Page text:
I imagine that if we could draft all of John Kyl's loved ones into the armed forces and send them surging, he would have a less blinkered perspective on this.

I also have to say, John Kyl: at any point in the past did you say something like, "The U.S. defeated the Taliban?" Better check that!

David Gregory: he's the type of guy who'll always ask a question like: "Was it a mistake to set deadline to close GITMO?" but wouldn't, not even for a minute ask if it was a mistake to detain people there in the first place.

Kyl closes things out by suggesting that any wranglings with strategy on Obama's part, short of immediately committing the Kagan Thousands to the fight, are a sign that he's looking for the "perfect solution" which he says cannot be done during a war. (Maybe it should be done before wars start!) So, remember the Kyl Alternative is to Do Something, Anything, With More Troops.

Kyl goes on to suggest that if Obama acts now, he'll have Republican support. That's meaningless currency. Acting now, on nothing more than the blanket recommendations of people who've gotten this all wrong and who continue to suggest that an excess of bellicosity is a substitute for an actual strategy, could very well lead to failure. And if Obama were to follow their advice and fail, none of these people, like Jon Kyl, would then come forward and say, "Look, give the President a break, he did exactly what we advised and we're all responsible for getting it wrong."

And here's good reason to just write John Kyl off. A few minutes ago, I said: "John Kyl: at any point in the past did you say something like, "The U.S. defeated the Taliban?" Better check that!" Well, i checked:

Jon Kyl, January 25, 2005:

SEN. JON KYL: Well, of course the goal in Afghanistan and Iraq was not simply to create an opportunity for democracy though that has been one of the great benefits and results of it. The case in Afghanistan -- one of the most effective operations in the history of warfare -- we defeated the Taliban and kicked those people out of the country.

So, really, why is this Jon Kyl on teevee, giving us his ideas about war? He belongs in a goddamned landfill!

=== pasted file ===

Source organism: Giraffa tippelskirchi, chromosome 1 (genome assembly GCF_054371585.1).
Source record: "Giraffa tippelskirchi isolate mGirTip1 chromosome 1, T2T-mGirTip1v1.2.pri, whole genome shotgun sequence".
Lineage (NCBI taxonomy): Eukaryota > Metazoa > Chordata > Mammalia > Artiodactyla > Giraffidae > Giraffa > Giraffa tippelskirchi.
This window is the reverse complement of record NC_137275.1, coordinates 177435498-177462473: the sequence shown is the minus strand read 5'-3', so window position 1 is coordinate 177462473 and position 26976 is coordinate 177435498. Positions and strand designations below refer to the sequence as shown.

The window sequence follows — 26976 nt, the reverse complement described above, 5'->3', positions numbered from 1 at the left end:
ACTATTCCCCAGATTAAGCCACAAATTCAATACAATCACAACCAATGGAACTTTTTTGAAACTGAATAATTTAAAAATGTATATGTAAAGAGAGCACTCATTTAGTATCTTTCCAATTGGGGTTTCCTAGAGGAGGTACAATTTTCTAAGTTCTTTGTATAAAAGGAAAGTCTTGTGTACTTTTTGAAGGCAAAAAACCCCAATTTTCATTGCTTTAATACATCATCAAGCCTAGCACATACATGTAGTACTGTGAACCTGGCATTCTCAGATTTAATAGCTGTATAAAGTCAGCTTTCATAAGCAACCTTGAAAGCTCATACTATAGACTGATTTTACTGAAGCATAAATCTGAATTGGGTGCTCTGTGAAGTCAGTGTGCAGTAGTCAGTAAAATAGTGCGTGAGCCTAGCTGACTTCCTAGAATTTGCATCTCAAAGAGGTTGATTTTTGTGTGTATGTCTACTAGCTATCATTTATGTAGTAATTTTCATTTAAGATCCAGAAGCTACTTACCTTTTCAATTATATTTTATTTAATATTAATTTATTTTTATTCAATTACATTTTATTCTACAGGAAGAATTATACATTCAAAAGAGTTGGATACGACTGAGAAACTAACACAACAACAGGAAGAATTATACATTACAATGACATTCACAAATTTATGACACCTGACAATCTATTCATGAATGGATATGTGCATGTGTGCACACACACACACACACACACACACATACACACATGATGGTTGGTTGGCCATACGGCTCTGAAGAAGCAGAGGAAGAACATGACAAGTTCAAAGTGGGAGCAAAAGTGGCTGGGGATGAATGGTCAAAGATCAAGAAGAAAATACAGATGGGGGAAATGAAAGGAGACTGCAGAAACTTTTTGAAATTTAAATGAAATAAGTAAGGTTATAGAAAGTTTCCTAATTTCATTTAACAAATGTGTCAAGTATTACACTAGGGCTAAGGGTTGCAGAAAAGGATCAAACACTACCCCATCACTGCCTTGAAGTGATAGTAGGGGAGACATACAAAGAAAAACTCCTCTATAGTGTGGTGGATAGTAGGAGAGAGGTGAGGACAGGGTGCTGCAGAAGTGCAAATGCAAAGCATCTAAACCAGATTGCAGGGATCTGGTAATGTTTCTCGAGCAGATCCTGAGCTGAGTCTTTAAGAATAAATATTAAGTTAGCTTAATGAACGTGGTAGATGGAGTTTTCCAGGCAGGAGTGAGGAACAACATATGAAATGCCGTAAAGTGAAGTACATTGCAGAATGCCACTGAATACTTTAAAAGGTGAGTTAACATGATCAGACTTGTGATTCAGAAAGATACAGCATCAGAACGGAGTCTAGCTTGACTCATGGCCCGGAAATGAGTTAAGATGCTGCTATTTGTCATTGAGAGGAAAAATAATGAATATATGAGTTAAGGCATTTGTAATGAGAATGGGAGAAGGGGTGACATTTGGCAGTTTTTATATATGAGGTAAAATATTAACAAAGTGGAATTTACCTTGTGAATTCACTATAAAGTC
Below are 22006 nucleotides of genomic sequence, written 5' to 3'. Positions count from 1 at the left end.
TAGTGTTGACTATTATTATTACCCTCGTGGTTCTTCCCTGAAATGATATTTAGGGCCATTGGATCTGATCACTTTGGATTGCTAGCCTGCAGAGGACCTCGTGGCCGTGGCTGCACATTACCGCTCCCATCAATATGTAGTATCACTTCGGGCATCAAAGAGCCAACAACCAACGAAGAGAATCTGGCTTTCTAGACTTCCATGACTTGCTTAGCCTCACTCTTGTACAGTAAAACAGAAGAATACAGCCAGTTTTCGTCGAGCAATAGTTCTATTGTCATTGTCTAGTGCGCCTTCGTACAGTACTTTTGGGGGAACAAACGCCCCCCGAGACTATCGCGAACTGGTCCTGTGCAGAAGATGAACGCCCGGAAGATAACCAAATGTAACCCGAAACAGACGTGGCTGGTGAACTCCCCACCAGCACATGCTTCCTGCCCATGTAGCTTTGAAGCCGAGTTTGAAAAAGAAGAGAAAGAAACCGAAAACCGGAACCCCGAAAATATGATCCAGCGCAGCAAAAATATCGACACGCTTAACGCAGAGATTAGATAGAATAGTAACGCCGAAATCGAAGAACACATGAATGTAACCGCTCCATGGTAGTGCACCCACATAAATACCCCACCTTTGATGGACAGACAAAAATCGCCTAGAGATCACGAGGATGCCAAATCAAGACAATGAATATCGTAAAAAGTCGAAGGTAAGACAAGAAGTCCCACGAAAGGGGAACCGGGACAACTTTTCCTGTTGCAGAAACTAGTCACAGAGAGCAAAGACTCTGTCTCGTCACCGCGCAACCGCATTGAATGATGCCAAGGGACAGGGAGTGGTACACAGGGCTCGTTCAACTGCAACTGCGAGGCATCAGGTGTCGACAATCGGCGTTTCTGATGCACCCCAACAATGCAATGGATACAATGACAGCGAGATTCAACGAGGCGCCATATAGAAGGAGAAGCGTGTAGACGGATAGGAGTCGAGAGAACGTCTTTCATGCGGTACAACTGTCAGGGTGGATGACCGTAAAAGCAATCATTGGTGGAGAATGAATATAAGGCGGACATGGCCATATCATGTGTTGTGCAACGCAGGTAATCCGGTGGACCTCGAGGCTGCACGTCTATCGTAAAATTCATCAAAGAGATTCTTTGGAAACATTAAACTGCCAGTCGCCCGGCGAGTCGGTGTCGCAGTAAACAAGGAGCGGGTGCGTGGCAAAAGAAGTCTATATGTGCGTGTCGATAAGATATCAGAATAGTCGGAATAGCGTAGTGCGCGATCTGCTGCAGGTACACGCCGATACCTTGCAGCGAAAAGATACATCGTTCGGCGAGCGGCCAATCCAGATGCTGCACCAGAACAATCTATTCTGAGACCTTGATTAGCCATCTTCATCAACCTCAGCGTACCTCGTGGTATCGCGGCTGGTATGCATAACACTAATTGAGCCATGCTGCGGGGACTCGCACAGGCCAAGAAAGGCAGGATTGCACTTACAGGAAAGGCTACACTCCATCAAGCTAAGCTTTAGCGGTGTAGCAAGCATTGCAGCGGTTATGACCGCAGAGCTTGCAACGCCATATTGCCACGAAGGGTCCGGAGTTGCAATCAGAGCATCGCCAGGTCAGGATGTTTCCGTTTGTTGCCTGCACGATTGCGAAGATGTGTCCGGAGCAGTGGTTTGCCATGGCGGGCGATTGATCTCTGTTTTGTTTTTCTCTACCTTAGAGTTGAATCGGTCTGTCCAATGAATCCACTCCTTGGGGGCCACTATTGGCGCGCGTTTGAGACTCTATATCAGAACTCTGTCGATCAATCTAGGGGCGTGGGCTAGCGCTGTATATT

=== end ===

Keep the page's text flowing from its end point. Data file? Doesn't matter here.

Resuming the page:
And speaking of Fresh Kills, here's David Paterson!

Gregory gets right to it. WHAT HAPPENED TO YOU? Now he's saying that the President has "never told him not to run for Governor." Was it people from the President's team? Paterson says he doesn't know and anyway, he won't say. My wife says, "This is really fascinating." I agree. It looks as if Paterson maybe wants to have that cushiony post-office landing after all. As well he should: being advised to not run was the best advice he never theoretically received, were he able to remember not receiving it and/or was at liberty to discuss matters he does not remember never having happened. Also, FRED ARMISEN HAS HIM PERFECT.

Hopefully, David Gregory will ask him if he's running for President eight or nine times.

When it comes to asserting that he wasn't stunned, Paterson is great at appearing stunned, like, from a blow to his head. Anyway, he is running for Governor! Maybe? Make him a deal, perhaps? Save him from himself? David Paterson will put New York first, who will put him last.

Aren't you a drag on your party? No, he says, he is standing up for his party's priorities, and the fact that he managed to appoint a Lieutenant Governor shows that he is the most potent man in New York politics. Also, someone should have told him he was going to become governor. Anyway, there'd be lots of states that would be really lucky to have him as governor!

What s strange and noncommittal way to end MEET THE PRESS! But then, I think this was all booked before Paterson decided to launch his, "HAHA OBAMA NEVER TOLD ME TO DROP OUT OF THE RACE WHY DO YOU ASK" campaign.

Well, I'll leave you all to insert the "New Jersey!" joke that you wanted to hear. And by the way: last night's SNL debut? Just okay!

Have a great week.